Afternoon – Tsai Ming-liang (2016)

Does this conversation have to be so miserable? Tsai Ming-liang asks. His two-hour long conversation with his fetish actor Lee Kang-sheng, Afternoon, will perhaps remain one of the least known of the director’s works. First of all, because it didn’t have a wide distribution, which is a true shame. At the same time, it is not an ideal cinema film. It is more something for a gallery, or even for your living room. I wondered what I could write about it, too, because it’s not easy to say something about the film.

Why is this? I think it is the result of Afternoon‘s nature, the film being a private, intimate conversation between a director and his actor. Tsai and Lee are an icon of world cinema. One cannot think of one without thinking of the other. There have always been questions as to how those two work together, how they found one another, what made them stick together over such a long time. Afternoon gives answers to all of those questions. And it gives answers to questions we may not even have asked yet.

There is only one frame and one cut. I’m not sure why the cut was made. I assume a technical problem. But it’s more important to think of the one and only frame we see throughout the over two hours running time. The camera is positioned higher than eye level. It’s a medium long shot. We see two walls of a house, two windows, and Tsai and Lee sitting in their respective chairs with one wall behind them. Outside, through the windows, one can see lush green, a vast valley and there is nothing but the wind on the soundtrack (except the voices). The setting is peaceful and yet something is crumbling. The walls are, for sure. But there is more.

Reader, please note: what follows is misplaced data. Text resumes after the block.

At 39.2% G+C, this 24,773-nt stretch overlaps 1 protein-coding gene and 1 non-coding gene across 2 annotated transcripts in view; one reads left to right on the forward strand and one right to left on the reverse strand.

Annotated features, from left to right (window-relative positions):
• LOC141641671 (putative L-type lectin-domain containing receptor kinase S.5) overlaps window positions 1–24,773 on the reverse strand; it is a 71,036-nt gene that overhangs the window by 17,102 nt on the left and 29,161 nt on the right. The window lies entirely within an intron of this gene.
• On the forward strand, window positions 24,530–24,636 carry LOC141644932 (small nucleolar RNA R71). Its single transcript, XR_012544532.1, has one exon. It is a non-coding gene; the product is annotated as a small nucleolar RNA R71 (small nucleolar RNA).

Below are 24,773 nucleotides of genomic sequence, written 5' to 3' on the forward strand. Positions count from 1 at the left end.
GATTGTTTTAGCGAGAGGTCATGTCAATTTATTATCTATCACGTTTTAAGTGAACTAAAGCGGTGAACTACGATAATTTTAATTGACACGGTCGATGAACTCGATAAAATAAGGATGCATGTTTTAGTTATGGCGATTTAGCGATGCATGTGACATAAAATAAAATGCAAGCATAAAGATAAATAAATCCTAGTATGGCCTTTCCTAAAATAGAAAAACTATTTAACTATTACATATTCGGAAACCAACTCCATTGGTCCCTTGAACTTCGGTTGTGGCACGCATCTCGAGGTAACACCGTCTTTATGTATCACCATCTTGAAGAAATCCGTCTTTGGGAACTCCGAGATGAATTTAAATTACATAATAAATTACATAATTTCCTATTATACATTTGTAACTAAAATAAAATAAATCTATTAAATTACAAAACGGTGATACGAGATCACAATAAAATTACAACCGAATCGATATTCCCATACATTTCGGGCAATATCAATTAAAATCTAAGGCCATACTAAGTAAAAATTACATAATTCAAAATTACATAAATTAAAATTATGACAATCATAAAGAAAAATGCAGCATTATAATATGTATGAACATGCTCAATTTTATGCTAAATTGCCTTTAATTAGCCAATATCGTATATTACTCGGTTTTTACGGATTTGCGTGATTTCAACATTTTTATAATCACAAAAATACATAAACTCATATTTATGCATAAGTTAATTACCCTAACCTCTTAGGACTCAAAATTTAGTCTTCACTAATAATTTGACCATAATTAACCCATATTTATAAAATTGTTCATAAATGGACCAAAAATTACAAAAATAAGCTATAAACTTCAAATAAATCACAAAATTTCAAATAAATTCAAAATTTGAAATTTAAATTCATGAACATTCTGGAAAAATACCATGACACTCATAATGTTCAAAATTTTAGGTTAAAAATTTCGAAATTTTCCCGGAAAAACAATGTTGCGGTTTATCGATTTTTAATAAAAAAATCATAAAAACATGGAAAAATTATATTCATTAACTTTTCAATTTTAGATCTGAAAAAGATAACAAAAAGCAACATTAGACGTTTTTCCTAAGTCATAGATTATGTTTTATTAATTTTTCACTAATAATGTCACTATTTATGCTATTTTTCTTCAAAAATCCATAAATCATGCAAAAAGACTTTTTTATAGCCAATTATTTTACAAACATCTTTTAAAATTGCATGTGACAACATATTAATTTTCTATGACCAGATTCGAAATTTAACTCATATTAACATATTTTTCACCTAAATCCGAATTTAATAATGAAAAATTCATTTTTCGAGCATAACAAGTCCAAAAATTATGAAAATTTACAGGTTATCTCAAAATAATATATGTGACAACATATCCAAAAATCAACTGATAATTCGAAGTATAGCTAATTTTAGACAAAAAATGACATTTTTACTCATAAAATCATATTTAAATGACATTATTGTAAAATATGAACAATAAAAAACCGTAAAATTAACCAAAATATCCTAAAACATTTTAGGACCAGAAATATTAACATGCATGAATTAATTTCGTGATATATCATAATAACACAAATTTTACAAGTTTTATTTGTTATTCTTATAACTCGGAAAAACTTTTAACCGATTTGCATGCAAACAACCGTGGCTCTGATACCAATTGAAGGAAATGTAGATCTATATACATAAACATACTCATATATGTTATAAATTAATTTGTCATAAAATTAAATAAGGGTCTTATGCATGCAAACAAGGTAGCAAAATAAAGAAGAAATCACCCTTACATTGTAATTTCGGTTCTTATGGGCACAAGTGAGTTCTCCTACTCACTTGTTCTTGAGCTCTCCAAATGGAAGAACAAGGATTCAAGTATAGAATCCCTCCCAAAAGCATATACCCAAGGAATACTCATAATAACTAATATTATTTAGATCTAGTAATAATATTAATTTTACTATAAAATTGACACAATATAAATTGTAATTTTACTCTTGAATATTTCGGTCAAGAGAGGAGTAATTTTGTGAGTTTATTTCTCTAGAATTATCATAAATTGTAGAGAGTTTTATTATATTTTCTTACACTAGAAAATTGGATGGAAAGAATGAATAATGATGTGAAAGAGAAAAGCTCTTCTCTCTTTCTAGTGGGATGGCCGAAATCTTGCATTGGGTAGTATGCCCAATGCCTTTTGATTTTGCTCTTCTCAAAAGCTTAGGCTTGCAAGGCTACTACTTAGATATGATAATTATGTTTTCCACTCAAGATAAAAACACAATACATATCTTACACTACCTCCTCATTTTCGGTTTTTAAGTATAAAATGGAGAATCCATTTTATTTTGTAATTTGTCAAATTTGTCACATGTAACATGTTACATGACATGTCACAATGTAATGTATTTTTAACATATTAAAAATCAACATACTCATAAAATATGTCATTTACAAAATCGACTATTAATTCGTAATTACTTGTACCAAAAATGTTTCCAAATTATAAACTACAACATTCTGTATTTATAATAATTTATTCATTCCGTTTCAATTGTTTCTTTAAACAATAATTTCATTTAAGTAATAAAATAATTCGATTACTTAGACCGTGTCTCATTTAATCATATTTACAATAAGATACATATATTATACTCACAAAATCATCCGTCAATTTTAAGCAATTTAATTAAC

Starting the conversation seems to be difficult. Tsai has troubles explaining why he wanted this conversation. He is reduced to tears at times, laughs at others. It’s a difficult beginning for the viewer, too. When Tsai speaks about his premonition that he will die soon, when he speaks about the memories of his grandfather who struggled with dementia – the image of his grandfather sweeping the streets is particularly painful – when he speaks about the suffering he went through before and during the shoot of Stray Dogs, there was a point I felt unsure about continuing to listen. Was it perhaps too private? Was it perhaps not meant for me? Of course, the latter question isn’t the right one to pose because if Tsai hadn’t wanted people to hear all his thoughts and feelings, he wouldn’t have made the film.

And yet, it felt uncomfortable at times and reminded me a lot of Chantal Akerman’s No Home Movie. The two films are radically different, but they enter a private, very intimate world, which can be difficult for the viewer to navigate.

I just feel like expressing my gratitude towards you.

Afternoon is almost one-sided. The way we know Lee from Tsai’s films is very much the way he is in real life. He is quiet, withdrawn, shows little desire. Over the course of the film, we learn that his film personnages are his true self (minus the sexual orientation). Watching him as a conversation partner is fascinating, although he isn’t doing or saying much. It’s more about his body language and the few sentences he does say (“You should leave the house more often.”). It is even more fascinating to see him outside the world Tsai has over the last twenty years created for him, a world in which Lee can be himself, in which he can develop with ease. And one cannot deny that with every film, Lee became better and better. I found Stray Dogs to be the absolute pinnacle of his acting career. Both Tsai and Lee have, consciously and unconsciously, helped one another to get the best out of one another, and together they have achieved this magnificent collection of films that we can now see.

In effect, Afternoon is not just a two-hour long conversation between director and actor. It is an hommage to Lee. It is also a demonstration of the care Tsai has for Lee, admittedly, in part, to an almost obsessional extent. I will never forget this scene in What Time Is It There in which Lee sits in a cinema with a clock in his arms. There is so much pain in this image, there is grief and longing. As we learn in Afternoon, the film was an attempt by Tsai to help Lee overcome the grief for his father, who had died a couple of months earlier. Lee was, according to Tsai, miserable and he wanted to help, so he made a film, which allowed Lee to use it as a form of therapy, to work through his grief and his loss.